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Birbeck Honored for Work Combating Malaria in Africa

Birbeck Honored for Work Combating Malaria in Africa

University of Rochester Medical Center neurologist Gretchen L. Birbeck, M.D., M.P.H., has been recognized by the American Neurological Association (ANA) with one of its 2017 scientific awards for her research on the neurological damage associated with malaria in sub-Saharan Africa.   Birbeck divides her time between Rochester and health projects in Africa. 

Study Shed New Light on Brain’s Decision-making Process

Study Shed New Light on Brain’s Decision-making Process

New research reveals the complex circuits involved in regulating the neurotransmitter dopamine in our brains.  Traditionally thought to be limited to reward seeking, the new study shows that parts of the ‘emotional’ brain may also manipulate dopamine to help us pay attention and react to new information in the environment.

Protein Key to Nerve Health Hitches a Ride on Brain’s Garbage Truck

Protein Key to Nerve Health Hitches a Ride on Brain’s Garbage Truck

A new study shows that the brain’s waste removal system serves as both trash collector and delivery service, providing neurons with a protein important to maintaining cognitive function while simultaneously cleaning brain tissue.  The research may help explain why different genetic varieties of the protein, called apolipoprotein E (apoE), can indicate risk for Alzheimer’s disease or promote longevity.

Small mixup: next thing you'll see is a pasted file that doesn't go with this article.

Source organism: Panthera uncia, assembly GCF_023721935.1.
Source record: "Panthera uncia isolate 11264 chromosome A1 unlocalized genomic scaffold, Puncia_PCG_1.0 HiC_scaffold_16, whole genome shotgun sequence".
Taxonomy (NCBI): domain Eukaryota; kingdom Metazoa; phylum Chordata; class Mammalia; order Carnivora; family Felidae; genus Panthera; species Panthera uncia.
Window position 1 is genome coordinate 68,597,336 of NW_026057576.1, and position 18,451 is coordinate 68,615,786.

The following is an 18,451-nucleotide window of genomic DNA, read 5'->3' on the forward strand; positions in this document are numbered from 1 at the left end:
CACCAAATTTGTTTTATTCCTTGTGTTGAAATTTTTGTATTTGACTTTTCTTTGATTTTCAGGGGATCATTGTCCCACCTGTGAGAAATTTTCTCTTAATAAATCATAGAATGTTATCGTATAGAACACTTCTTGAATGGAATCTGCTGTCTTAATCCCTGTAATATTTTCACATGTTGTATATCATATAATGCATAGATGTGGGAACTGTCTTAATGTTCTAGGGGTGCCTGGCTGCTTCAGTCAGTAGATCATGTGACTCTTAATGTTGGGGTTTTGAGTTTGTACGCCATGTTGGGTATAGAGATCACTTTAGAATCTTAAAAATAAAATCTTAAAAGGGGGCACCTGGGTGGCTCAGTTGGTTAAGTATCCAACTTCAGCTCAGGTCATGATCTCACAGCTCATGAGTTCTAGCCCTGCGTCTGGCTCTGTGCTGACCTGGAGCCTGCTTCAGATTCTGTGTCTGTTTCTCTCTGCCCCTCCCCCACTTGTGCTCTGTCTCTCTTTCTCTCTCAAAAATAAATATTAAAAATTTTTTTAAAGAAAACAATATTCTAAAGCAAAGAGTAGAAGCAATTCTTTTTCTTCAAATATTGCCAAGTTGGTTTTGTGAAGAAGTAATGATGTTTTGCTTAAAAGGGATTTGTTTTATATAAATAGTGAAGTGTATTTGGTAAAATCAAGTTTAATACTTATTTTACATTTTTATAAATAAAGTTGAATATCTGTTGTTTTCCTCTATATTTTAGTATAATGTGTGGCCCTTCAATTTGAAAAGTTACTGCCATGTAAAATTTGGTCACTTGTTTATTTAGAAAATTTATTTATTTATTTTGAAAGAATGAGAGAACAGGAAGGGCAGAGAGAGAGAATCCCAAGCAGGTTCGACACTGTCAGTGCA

Study: Home Care Improves Stroke Outcomes

Study: Home Care Improves Stroke Outcomes

Stroke patients who are paired with caregivers that help them transition back to their homes are significantly less likely to be readmitted to the hospital.  The results of the pilot study, which showed a 39 percent reduction in the readmission rates of stroke patients at Strong Memorial Hospital, were presented last week at the International Stroke Conference in Texas.

Mother’s Touch May Extend to Brain Development

Mother’s Touch May Extend to Brain Development

A new study sheds light on changes in the brain that may explain why young infants who are placed in an orphanage or foster care often struggle with social relationships later in life.